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Dissertation Talk: Lightweight Specifications for Parallel Correctness

Seminar: Departmental | December 5 | 11 a.m.-12 p.m. | 373 Soda Hall

Jacob Burnim, UC Berkeley EECS

Electrical Engineering and Computer Sciences (EECS)

The spread of multicore processors and the end of rapidly growing single-core performance is increasing the need for programmers to write parallel software. Yet writing correct parallel programs with explicit multithreading remains a difficult undertaking. Though many tools exist to help test, debug, and verify parallel programs, such tools are often hindered by a lack of any specification from the
programmer as to the intended, correct parallel behavior of his or her software. In this talk, I will give an overview of our work on lightweight specifications for the parallelism correctness of multithreaded software. By focusing on just the correctness of a program's use of parallelism, we have developed several novel, lightweight specifications for parallel software: semantic determinism, semantic atomicity, and nondeterministic sequential specifications for parallelism correctness. These specifications are not only simple for programmers to write -- they enable us to much more effectively test, debug, and verify parallel software, independent of the software's complex and sequential functional correctness.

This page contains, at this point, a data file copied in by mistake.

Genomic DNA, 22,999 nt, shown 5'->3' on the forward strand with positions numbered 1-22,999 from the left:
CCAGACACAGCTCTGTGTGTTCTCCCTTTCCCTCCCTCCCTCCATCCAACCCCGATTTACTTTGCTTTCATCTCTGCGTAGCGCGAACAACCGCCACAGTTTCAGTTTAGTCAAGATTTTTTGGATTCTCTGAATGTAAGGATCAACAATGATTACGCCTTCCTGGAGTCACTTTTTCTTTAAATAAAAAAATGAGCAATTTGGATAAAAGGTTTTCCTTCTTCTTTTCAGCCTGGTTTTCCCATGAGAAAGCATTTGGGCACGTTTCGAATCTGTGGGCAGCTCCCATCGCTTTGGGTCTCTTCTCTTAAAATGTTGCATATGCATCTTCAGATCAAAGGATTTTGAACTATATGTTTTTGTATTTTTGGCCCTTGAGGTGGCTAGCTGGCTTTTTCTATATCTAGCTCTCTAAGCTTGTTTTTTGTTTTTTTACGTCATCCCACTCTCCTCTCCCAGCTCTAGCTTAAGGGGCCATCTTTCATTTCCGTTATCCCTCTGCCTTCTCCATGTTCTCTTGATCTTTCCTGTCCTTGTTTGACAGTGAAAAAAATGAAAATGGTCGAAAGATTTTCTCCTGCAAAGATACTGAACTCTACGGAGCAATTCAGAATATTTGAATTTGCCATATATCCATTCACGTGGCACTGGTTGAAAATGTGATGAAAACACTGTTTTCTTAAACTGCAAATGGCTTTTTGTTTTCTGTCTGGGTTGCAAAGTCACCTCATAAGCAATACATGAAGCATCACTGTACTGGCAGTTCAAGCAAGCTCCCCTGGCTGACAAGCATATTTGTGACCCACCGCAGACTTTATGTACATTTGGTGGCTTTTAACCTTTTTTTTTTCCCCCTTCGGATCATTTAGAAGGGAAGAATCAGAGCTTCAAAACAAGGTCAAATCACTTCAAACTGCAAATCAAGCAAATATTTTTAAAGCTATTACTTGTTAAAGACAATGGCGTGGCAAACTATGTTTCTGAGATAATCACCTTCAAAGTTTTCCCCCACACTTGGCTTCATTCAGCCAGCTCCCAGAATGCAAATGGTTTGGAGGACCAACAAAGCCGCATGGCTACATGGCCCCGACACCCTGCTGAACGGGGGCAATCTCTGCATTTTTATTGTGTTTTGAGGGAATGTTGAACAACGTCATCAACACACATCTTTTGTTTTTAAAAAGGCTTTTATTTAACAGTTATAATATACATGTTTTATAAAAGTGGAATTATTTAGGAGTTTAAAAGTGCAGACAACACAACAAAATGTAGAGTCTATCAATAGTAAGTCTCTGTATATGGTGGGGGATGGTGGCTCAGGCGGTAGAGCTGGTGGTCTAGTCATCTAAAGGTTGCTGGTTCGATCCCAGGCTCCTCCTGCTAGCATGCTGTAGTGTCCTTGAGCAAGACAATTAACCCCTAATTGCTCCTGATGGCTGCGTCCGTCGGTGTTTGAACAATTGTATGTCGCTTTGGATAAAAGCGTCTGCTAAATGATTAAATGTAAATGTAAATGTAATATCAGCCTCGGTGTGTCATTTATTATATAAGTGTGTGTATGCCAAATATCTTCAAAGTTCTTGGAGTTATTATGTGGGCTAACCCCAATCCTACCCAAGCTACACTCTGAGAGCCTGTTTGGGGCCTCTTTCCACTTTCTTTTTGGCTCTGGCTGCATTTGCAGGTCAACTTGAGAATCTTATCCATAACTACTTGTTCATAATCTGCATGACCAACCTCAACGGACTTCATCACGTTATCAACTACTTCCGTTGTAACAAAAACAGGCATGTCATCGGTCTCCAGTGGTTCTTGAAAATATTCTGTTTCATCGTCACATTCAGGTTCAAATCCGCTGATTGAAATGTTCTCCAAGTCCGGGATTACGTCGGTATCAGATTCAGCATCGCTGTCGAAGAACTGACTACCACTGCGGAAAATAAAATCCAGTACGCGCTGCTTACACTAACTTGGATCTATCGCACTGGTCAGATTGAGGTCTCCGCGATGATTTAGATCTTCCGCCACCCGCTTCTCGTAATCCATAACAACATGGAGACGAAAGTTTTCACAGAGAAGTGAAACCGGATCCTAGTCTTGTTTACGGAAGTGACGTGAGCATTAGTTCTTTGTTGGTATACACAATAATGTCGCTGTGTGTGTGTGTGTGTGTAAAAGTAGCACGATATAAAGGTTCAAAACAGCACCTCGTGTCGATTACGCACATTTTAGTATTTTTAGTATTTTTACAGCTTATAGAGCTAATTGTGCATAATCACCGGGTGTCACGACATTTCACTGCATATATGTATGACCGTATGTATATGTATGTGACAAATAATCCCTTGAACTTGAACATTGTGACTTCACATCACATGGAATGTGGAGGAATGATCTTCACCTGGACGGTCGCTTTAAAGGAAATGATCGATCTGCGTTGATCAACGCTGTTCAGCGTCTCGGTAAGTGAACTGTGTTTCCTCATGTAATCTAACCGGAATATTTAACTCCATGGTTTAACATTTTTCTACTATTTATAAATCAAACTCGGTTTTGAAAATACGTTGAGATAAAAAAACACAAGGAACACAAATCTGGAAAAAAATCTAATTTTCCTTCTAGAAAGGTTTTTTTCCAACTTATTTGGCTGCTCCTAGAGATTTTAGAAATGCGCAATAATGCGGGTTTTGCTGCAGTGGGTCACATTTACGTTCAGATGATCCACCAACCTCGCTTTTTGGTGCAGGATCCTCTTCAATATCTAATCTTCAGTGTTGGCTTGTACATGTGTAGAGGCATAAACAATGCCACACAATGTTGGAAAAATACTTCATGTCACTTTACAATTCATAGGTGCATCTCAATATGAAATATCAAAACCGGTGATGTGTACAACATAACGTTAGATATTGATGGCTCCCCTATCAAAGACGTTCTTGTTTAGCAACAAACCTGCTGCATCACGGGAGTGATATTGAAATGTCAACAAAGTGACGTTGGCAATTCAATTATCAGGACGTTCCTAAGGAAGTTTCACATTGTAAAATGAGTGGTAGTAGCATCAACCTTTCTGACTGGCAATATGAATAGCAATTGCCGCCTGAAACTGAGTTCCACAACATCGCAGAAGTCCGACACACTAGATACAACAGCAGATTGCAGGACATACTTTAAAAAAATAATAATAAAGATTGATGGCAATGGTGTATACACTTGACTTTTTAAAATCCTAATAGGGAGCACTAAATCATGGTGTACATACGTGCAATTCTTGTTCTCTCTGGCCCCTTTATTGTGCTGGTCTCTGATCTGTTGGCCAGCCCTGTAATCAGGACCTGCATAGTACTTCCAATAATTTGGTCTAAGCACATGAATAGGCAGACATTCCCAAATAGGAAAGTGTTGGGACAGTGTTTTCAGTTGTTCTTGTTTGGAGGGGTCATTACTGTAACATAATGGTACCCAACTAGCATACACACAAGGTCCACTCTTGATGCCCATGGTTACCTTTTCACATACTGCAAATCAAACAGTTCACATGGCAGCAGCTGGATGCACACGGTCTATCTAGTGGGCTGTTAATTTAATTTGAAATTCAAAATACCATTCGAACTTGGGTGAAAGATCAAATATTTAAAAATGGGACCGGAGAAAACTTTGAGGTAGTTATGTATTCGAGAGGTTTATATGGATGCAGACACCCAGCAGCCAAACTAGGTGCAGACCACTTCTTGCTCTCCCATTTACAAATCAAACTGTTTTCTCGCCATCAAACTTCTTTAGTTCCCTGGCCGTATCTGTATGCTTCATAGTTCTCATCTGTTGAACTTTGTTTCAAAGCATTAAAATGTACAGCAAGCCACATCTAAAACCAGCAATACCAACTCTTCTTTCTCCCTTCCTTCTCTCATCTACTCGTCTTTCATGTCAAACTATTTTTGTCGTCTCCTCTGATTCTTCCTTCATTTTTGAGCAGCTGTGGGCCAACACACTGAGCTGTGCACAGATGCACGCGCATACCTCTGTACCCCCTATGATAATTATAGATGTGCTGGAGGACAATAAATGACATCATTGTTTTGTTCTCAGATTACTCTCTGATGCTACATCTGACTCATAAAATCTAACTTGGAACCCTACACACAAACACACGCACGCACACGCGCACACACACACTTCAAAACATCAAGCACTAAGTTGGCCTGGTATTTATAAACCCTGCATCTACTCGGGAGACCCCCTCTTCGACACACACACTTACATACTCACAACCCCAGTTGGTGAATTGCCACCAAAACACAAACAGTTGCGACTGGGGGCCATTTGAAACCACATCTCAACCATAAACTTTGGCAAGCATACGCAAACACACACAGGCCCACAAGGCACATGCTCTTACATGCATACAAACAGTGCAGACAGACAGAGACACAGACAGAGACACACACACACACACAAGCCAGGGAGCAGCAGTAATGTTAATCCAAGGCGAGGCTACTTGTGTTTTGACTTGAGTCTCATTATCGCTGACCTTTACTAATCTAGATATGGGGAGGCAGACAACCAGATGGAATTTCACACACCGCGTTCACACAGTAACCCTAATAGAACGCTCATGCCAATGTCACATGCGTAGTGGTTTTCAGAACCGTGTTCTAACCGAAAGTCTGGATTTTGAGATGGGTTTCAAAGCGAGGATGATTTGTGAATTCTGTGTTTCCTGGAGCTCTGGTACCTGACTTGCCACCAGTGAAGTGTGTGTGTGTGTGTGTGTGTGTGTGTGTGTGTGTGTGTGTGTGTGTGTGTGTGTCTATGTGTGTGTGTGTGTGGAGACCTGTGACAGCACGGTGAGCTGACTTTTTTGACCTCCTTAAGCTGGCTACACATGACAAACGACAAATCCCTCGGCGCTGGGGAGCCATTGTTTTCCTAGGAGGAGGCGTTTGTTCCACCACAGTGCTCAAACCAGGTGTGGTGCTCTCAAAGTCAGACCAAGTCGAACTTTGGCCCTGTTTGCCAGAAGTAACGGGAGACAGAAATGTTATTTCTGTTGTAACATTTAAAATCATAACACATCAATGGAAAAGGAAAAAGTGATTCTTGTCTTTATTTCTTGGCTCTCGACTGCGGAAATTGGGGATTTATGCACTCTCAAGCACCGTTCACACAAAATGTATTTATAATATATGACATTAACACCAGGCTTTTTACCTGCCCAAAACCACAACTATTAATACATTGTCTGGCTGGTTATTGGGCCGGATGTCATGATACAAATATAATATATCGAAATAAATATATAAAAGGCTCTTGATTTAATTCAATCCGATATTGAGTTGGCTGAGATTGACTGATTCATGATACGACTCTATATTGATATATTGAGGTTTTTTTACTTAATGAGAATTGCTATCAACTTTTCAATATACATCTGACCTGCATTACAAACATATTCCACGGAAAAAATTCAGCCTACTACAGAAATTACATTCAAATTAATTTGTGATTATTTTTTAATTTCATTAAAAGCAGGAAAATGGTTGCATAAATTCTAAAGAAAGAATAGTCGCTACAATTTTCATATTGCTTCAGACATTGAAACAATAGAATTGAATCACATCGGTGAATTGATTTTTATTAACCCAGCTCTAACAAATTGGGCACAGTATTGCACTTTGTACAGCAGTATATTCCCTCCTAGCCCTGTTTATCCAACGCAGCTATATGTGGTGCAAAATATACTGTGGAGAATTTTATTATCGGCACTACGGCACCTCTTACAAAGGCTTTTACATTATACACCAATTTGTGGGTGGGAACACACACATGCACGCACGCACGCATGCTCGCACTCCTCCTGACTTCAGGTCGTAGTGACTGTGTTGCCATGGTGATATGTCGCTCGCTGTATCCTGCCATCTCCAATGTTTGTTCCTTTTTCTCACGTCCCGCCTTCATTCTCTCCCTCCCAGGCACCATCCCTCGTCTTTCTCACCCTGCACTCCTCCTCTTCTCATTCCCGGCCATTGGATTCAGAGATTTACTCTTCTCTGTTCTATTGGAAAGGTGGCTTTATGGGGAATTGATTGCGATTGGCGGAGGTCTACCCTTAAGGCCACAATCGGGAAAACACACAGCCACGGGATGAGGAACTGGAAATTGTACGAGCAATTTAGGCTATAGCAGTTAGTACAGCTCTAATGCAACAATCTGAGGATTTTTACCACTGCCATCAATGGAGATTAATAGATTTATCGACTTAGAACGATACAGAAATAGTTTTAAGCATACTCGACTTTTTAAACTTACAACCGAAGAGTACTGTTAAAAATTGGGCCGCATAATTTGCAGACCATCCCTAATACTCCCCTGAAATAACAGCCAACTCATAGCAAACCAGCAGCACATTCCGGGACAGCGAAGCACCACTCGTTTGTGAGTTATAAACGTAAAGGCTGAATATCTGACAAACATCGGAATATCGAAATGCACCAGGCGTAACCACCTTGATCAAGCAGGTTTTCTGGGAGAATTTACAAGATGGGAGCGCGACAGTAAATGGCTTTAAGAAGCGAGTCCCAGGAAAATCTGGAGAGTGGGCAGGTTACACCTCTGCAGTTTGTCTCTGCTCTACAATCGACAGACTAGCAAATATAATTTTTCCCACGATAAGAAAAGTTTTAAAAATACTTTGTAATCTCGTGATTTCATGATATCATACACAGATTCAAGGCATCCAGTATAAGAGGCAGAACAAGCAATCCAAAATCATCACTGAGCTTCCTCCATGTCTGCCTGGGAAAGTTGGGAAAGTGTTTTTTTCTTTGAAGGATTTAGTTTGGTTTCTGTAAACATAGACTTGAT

Faculty, Students - Graduate

All Audiences, 415-971-8004